Findings may explain patient reports of poor access to mental health care
WEDNESDAY, July 20, 2016 (HealthDay News) — The number of practicing psychiatrists declined from 2003 to 2013, while the number of physicians in other disciplines grew, according to a report published in the July issue of Health Affairs.
Tara F. Bishop, M.D., from the Weill Cornell Medical College in New York City, and colleagues studied changes in the supply of psychiatrists from 2003 to 2013. This change in supply was compared to changes in the supply of primary care physicians and neurologists over the same time period.
The researchers found that over the study period the number of practicing psychiatrists declined from 37,968 to 37,889. This demonstrates a 10.2 percent reduction in the median number of psychiatrists per 100,000 residents in hospital referral regions. Over the same time period, the numbers of primary care physicians and neurologists grew.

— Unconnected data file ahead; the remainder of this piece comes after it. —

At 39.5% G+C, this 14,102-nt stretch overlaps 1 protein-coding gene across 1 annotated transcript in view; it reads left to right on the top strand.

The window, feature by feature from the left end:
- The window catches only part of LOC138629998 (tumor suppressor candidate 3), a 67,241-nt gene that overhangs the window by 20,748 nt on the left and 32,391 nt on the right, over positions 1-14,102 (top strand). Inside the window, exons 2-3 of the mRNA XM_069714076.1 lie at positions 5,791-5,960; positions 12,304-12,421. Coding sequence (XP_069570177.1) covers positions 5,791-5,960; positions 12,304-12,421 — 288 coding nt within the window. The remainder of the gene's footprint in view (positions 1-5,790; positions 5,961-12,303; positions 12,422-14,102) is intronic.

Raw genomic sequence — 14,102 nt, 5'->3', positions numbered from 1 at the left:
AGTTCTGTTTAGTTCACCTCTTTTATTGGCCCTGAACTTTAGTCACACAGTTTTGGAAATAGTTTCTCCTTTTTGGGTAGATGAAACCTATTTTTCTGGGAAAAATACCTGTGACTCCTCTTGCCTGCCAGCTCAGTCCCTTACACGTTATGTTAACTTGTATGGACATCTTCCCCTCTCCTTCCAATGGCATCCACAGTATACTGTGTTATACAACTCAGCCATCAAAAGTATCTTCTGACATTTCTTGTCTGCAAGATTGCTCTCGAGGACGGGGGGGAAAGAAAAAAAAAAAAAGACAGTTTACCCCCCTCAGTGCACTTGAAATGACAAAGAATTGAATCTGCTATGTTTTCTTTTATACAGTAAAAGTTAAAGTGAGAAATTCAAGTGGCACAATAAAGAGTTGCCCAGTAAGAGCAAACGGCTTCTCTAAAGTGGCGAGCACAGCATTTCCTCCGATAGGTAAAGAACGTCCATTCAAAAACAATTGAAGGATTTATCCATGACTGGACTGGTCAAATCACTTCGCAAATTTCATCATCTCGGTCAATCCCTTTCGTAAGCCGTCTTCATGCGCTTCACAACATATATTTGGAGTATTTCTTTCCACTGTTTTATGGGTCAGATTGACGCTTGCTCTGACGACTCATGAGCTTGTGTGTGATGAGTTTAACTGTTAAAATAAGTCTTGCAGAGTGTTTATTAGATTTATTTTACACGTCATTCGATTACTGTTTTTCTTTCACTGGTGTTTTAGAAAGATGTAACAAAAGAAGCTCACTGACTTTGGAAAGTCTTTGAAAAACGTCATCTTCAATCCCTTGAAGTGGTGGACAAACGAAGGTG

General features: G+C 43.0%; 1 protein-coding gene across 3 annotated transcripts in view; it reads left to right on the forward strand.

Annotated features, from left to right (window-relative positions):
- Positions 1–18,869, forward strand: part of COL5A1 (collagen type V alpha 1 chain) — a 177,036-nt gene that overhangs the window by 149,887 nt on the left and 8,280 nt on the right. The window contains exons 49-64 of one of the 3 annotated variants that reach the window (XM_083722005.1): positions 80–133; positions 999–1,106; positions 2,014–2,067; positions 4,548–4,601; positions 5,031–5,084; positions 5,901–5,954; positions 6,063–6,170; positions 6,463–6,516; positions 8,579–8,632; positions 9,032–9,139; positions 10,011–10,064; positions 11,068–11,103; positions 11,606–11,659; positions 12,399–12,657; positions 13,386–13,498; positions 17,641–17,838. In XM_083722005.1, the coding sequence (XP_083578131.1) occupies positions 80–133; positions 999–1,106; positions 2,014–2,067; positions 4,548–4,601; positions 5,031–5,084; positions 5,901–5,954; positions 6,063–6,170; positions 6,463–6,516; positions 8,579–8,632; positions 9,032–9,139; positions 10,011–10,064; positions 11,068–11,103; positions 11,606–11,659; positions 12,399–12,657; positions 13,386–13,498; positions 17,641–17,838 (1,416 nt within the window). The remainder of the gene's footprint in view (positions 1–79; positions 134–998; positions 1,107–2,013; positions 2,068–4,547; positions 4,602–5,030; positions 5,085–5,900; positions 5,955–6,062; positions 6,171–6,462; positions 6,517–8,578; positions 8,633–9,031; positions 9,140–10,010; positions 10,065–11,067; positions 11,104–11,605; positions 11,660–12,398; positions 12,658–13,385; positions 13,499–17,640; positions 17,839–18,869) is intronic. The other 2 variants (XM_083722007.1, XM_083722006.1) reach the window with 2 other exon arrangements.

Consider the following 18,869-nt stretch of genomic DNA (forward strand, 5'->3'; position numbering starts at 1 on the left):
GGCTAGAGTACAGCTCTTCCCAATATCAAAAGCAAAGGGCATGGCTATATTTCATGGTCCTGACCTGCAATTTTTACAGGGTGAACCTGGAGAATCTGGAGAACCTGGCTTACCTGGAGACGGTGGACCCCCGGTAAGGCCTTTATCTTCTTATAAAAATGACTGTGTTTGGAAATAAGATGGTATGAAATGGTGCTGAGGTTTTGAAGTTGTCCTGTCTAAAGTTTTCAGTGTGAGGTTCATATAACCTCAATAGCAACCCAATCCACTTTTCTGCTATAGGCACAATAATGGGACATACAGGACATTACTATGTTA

“Future research should explore the impact of the declining psychiatrist supply on patients and investigate new models of care that seek to integrate mental health and primary care or use team-based care that combines the services of psychiatrists and nonphysician providers for individuals with severe mental illnesses,” the authors write.
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